Benign enlargement of the prostate is a common condition in which your prostate gland swells beyond normal size. It is also known as benign prostatic hyperplasia, or BPH. If you have this disorder, keep in mind that it’s not a cancer. The condition does, however, still require treatment if it is accompanied by symptoms.
The prostate gland is only found in men and is normally about the size of a walnut. It sits immediately underneath the bladder and just above the penis. A tube called the urethra, which carries urine from your bladder, passes through the center of the prostate gland.
An enlarged prostate can compress the urethra, which causes narrowing or blockage of the tube and prevents your urine from flowing normally.
Fortunately, your prostate gland isn’t essential to sustain life. It’s possible to surgically remove the prostate if the problems interfere too much with your quality of life.
Once you reach age 45, you’re more likely to develop an enlarged prostate. Your risk increases as you age. Around one-third of men older than 50 have an enlarged prostate. By age 85, this increases to a whopping 90 percent.
Some research suggests that prostate enlargement could result from hormonal changes occurring in men as they age.
If you have a close relative with benign prostate enlargement, you’re more likely to develop the condition yourself.
If you have an enlarged prostate, you may experience some of the following symptoms, which tend to worsen as time goes on:
- a need to urinate more often than normal
- an increased need to urinate during the night (nocturia)
- finding it difficult to start urinating
- having a flow of urine that is weak, or stops and starts (dribbling)
- feeling as if you have to strain to produce urine
- feeling as if your bladder hasn’t emptied properly after urinating
- urine continuing to drip out after you have finished urinating
You may also experience complications from an enlarged prostate, such as a urinary tract infection. You could also develop bladder or kidney stones.
However, not everyone experiences symptoms. You may even experience symptoms that don’t appear to relate to the prostate gland.
Your doctor will ask questions about your symptoms. They may perform a rectal examination to check the size and shape of your prostate gland.
You also may undergo urine and blood tests. These tests will check for infections and measure the prostate specific antigen (PSA) levels in your blood. The PSA number goes up when the prostate enlarges.
High levels of PSA can sometimes indicate prostate cancer, and your doctor may want to check for this. If there’s any doubt at all, your doctor can analyze a sample of cells from your prostate. You may also need an ultrasound scan.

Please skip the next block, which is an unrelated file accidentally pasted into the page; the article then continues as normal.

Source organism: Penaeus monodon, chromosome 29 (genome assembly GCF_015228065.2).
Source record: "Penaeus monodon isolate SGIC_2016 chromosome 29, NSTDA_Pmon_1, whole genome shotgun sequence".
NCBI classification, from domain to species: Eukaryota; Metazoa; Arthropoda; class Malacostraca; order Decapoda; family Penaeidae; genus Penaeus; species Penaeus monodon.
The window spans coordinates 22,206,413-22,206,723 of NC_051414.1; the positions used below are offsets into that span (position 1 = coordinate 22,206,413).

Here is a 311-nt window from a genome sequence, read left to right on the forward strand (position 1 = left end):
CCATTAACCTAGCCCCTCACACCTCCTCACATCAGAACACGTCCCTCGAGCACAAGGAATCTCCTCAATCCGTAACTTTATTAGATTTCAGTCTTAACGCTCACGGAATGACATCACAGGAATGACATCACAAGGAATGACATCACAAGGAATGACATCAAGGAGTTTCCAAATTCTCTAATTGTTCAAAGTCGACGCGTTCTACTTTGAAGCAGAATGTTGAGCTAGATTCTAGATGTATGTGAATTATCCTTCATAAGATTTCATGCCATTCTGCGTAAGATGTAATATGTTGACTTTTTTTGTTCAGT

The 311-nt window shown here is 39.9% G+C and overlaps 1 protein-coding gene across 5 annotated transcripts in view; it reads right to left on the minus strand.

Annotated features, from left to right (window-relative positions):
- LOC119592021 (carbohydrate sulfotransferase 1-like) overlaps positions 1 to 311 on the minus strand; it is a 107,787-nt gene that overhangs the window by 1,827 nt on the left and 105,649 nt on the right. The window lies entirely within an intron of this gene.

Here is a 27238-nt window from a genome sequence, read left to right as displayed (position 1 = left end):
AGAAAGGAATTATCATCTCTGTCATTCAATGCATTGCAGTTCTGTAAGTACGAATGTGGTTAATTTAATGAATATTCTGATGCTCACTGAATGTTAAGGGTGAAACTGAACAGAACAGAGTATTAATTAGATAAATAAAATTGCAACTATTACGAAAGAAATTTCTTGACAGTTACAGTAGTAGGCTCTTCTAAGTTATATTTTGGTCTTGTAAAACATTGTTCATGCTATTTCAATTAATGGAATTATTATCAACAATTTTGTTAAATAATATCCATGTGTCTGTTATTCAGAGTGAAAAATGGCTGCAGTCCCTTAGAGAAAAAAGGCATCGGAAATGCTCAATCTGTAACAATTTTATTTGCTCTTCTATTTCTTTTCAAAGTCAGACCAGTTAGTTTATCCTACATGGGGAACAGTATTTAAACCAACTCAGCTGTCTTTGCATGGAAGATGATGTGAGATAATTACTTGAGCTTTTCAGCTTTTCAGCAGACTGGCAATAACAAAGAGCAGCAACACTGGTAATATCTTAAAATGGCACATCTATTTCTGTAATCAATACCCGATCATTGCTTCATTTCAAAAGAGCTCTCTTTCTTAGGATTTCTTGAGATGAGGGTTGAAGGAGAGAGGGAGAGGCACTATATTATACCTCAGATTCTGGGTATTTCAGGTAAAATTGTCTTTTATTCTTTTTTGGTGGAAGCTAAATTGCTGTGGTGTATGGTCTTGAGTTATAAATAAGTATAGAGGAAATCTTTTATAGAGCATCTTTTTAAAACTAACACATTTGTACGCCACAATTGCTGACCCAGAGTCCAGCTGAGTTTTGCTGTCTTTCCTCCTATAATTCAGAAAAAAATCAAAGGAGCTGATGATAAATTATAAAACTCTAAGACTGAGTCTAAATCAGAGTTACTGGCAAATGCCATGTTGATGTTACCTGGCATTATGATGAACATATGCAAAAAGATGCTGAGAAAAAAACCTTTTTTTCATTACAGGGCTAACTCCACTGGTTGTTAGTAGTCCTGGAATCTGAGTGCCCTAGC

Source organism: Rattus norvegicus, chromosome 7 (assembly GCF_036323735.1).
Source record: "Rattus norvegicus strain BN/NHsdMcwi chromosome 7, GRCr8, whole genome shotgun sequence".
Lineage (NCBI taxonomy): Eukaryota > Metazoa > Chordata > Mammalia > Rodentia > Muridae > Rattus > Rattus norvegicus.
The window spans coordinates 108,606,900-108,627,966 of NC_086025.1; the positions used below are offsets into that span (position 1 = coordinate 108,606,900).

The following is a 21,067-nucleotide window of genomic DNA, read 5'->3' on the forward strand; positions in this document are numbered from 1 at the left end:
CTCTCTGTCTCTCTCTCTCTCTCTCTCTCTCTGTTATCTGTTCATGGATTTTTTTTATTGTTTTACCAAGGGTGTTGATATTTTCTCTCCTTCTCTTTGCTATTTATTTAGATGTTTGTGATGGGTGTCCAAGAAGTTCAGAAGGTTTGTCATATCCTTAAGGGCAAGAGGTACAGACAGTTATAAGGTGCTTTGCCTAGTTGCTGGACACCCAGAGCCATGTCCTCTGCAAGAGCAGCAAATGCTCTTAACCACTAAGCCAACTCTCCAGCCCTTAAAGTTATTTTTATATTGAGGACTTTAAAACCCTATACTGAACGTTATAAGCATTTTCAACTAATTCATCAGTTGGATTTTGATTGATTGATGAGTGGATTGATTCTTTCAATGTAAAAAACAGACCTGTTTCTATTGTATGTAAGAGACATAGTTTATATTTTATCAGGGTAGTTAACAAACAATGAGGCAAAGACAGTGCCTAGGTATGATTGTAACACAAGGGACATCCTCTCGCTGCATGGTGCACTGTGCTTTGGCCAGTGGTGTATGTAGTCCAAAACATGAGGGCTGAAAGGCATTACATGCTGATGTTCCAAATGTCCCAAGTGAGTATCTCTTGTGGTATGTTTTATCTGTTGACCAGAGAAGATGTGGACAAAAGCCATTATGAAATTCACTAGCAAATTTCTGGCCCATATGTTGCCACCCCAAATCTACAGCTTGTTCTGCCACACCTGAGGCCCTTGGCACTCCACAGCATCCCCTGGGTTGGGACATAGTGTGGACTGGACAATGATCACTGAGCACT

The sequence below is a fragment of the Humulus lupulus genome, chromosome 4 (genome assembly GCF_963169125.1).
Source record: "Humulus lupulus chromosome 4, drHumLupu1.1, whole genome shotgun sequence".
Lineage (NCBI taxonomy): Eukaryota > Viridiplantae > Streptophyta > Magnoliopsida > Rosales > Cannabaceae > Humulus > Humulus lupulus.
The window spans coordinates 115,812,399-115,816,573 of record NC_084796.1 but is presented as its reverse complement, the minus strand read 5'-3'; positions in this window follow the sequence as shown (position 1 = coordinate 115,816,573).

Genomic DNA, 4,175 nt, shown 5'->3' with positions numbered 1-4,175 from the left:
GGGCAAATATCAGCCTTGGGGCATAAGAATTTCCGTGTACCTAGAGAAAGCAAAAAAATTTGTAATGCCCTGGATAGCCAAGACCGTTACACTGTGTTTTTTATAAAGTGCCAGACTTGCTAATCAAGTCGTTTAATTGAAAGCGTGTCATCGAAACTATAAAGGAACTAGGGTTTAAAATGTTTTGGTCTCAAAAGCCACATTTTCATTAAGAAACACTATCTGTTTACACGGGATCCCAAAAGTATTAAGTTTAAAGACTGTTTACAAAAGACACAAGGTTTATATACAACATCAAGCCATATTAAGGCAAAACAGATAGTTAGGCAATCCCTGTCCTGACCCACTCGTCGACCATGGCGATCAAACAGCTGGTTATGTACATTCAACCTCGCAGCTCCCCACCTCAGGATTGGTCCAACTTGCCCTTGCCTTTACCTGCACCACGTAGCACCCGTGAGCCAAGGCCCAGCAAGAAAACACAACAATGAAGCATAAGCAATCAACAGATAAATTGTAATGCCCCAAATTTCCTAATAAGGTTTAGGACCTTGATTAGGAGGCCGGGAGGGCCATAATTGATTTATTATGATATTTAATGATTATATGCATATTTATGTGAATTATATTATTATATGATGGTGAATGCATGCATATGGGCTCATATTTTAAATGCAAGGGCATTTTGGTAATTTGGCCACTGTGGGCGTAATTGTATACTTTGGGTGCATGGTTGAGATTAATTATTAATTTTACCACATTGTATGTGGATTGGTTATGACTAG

Another test is a cystoscopy, where your doctor inserts a slender instrument with a camera into the urethra through the end of the penis. Your doctor can use this method to inspect your prostate gland from within the body.
You might also need to urinate into a device that measures your urine flow.
If your symptoms are mild, you may not need medical treatment. You might be able to manage your condition with lifestyle changes, such as restricting fluid intake at night and reducing alcohol and caffeine consumption. Your doctor will monitor your prostate at regular intervals.
Drugs are the most frequently used treatment when your symptoms are moderate. You may receive alpha-blockers to relax the muscles in your prostate. Your doctor might also prescribe drugs known as 5-alpha-reductase inhibitors, which alter your hormone balance, and encourage the prostate to reduce in size. Patients often take both types of medication. If taken, you need to have your blood pressure monitored, as these drugs can affect BP readings.
If your prostate doesn’t respond to drug treatment, or if it’s quite large, surgery may be necessary to remove the enlarged portion of the gland. The most common operation is known as transurethral resection of the prostate (TURP). As with the cystoscopy, a long, thin instrument with a camera enters the urethra to reach your prostate. Then the instrument removes the enlarged tissues using an electrical loop. The loop not only cuts, but also cauterizes the blood vessels to control bleeding.
Another type of surgery is transurethral incision of the prostate (TUIP). This procedure widens the urethra to allow for stronger urine flow. This is an “open” surgery, meaning it requires an external incision to reach the prostate. Doctors use this procedure only under more severe circumstances.
Non-surgical techniques use microwaves, radio waves, or lasers to remove the enlarged prostate tissue. These may cause fewer side effects, but aren’t as proven as conventional methods for long-term effectiveness.
With common treatment — medication, lifestyle changes, or surgery — most men find their condition greatly improves. Some men worry that prostate surgery will affect their sexual function. However, if you were capable of achieving an erection before your prostate surgery, you should be able to resume your normal sex life after fully recovering from the procedure.